Sunday, June 20, 2010
One of my colleagues at the Southern Illinois University (SIU) School of Law, Assistant Professor Lucian Dervan, recently returned from Israel where he completed a Foundation for Defense of Democracies Academic Fellowship to study counterterrorism issues. The Fellowship gave Professor Dervan a glimpse into Israel’s counterterrorism apparatus as well as access to academics, diplomats and military personnel who provided insights into that country’s daily struggle with terror. During his time in Israel, Professor Dervan traveled to military bases, border zones, and security installations where he watched several military and police units in action. He heard of rocket attacks occuring while he was there and observed the aftermath of many other attacks. He came away believing that Israel's multi-layered approach is largely successful in thwarting potential terrorist attacks. Below right is a memorial at the site of a suicide bombing.
With the United States engaged in its own fight against terrorism, Dervan believes it could learn much from Israel’s experience as a democratic nation that has struggled for decades to balance security with protecting individual freedoms. “The numerous attempted terrorist attacks in the United States since Sept. 11 show us that counterterrorism and national security will continue to become ever more important issues for our country,” said Dervan. “Israel perceives this as a long-term battle that requires multiple fronts for success, including the use of extensive intelligence-gathering networks to avert attacks and mechanisms by which to quickly respond to and alleviate imminent threats,” Dervan said. “As America continues to battle terrorism, we should be aware of the unrelenting nature of the threat and prepare ourselves as terrorists continue in their quest to again strike us on the home front.” (Note: some of these comments are taken from an SIU press release regarding Dervan's visit to Israel.)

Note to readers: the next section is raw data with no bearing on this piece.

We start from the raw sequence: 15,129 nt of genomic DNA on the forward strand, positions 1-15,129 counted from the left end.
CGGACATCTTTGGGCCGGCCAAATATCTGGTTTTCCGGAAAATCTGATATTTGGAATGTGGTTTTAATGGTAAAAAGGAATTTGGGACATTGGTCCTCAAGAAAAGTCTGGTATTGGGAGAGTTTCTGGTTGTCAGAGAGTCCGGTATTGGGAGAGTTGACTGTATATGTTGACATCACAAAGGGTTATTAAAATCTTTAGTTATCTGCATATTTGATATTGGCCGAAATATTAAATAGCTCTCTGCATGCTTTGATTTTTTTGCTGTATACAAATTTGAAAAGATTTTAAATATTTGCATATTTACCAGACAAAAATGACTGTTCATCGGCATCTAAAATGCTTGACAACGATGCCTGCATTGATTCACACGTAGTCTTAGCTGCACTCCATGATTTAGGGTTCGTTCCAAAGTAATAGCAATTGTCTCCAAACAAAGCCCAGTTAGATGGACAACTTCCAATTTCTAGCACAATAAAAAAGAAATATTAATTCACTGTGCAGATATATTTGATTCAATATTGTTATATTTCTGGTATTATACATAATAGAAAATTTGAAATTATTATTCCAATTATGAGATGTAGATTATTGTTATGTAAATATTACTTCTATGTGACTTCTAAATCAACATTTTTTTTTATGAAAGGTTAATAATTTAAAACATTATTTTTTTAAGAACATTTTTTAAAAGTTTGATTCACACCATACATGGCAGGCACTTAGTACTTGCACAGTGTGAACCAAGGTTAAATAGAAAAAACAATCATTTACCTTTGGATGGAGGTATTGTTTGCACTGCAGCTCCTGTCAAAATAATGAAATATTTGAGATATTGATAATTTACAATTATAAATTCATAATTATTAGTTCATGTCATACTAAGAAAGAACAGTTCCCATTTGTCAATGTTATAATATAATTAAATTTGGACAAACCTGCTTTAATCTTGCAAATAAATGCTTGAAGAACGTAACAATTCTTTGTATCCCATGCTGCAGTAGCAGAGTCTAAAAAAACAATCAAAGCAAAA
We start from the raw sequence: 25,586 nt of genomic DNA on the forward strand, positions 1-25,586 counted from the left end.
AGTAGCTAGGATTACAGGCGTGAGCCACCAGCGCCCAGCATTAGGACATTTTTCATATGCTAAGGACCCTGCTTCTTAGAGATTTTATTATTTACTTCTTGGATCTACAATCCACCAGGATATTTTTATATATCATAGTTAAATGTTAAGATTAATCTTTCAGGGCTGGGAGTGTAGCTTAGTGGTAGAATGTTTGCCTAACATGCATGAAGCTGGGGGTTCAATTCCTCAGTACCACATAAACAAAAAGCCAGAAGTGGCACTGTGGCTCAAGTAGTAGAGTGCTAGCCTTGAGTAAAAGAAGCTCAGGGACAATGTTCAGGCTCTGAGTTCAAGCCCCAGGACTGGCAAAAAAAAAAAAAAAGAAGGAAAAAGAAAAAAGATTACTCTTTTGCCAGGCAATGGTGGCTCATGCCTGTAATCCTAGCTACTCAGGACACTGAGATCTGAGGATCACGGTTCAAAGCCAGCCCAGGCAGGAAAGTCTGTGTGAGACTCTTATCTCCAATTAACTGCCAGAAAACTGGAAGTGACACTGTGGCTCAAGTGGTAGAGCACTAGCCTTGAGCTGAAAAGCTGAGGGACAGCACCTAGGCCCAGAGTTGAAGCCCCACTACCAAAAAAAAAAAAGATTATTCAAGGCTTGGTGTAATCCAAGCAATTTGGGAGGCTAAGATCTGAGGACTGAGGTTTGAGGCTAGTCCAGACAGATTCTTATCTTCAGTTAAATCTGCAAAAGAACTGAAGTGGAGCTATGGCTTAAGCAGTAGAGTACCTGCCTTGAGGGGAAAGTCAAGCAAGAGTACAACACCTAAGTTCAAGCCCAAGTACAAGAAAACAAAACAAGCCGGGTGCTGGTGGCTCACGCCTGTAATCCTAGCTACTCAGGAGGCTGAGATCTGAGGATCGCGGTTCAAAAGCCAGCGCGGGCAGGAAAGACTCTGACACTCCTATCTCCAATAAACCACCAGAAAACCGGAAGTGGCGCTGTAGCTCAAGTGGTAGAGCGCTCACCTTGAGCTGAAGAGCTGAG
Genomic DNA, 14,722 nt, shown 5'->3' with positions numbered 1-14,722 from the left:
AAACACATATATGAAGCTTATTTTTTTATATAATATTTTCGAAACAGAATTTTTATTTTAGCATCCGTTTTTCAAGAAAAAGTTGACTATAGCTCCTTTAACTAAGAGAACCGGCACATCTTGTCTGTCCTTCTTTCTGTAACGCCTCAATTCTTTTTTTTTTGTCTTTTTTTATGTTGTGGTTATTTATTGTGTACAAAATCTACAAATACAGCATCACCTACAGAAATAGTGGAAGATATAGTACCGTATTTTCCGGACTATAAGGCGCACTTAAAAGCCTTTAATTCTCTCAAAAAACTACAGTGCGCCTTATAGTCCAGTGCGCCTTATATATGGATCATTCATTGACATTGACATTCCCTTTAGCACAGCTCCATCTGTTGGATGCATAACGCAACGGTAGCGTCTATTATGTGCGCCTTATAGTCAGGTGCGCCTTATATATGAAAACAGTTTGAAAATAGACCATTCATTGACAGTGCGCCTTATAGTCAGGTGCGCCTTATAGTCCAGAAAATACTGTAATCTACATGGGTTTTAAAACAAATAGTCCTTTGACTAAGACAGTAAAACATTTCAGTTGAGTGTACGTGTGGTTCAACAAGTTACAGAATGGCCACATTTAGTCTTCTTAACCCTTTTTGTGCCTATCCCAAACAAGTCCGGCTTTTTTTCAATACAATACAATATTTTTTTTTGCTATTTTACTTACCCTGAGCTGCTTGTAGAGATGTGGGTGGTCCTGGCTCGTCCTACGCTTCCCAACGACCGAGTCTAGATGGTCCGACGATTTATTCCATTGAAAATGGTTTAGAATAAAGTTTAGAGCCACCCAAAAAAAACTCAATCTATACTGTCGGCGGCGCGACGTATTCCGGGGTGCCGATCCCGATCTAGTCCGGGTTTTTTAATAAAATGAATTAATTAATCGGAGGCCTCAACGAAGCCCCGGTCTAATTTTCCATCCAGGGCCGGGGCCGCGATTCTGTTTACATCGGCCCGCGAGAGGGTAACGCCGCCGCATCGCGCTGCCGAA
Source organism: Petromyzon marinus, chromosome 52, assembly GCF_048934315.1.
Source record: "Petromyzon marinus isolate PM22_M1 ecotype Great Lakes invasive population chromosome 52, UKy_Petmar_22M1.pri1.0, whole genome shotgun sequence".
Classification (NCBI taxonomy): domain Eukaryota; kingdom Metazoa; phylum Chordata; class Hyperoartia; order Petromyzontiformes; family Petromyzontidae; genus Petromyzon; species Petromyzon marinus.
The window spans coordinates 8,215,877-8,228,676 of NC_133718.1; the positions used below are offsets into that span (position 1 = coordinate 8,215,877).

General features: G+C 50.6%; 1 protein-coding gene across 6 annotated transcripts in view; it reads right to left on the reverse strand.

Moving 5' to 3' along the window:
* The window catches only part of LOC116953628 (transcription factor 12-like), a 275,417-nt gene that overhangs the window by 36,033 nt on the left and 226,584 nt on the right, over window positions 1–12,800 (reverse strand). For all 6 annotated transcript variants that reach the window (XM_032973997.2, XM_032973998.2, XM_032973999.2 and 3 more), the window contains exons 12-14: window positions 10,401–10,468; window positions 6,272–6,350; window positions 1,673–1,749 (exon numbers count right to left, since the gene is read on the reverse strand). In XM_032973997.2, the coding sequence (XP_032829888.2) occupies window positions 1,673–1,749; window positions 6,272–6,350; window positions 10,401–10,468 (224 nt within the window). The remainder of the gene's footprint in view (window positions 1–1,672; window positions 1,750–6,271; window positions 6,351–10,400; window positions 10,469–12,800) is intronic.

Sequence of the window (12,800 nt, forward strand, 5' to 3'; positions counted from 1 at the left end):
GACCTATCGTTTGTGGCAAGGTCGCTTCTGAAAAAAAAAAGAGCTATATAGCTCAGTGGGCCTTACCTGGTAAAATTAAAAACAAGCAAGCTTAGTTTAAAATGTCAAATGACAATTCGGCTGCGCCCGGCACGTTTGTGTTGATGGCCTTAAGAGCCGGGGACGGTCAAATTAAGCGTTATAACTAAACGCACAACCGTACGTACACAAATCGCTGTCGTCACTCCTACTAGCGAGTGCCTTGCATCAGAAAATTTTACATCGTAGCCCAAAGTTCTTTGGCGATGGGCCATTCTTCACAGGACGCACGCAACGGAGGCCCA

Professor Dervan was in Israel during the confrontation between the Israel Defense Force (IDF) and persons aboard the Mavi Marmara, one of the Turkish ships that was part of the flotilla carrying humanitarian aid that attempted to run the blockade of Gaza. Dervan said he received a briefing from a high-ranking Israeli military officer that included video taken by the Mavi Marmara's onboard security cameras throughout its voyage, including footage taken during the confrontation. Dervan stated that the video showed that the IDF initially boarded the ship without deadly weapons drawn, not anticipating armed resistance. However, when some of the passengers put up armed resistance, the situation turned more deadly. (On a related note, Israeli Prime Minister Netanyahu announced last Thursday that the Security Cabinet had agreed to ease the blockade of the Gaza Strip.)
Congratulations to Professor Dervan on his Fellowship and best wishes for his future academic success!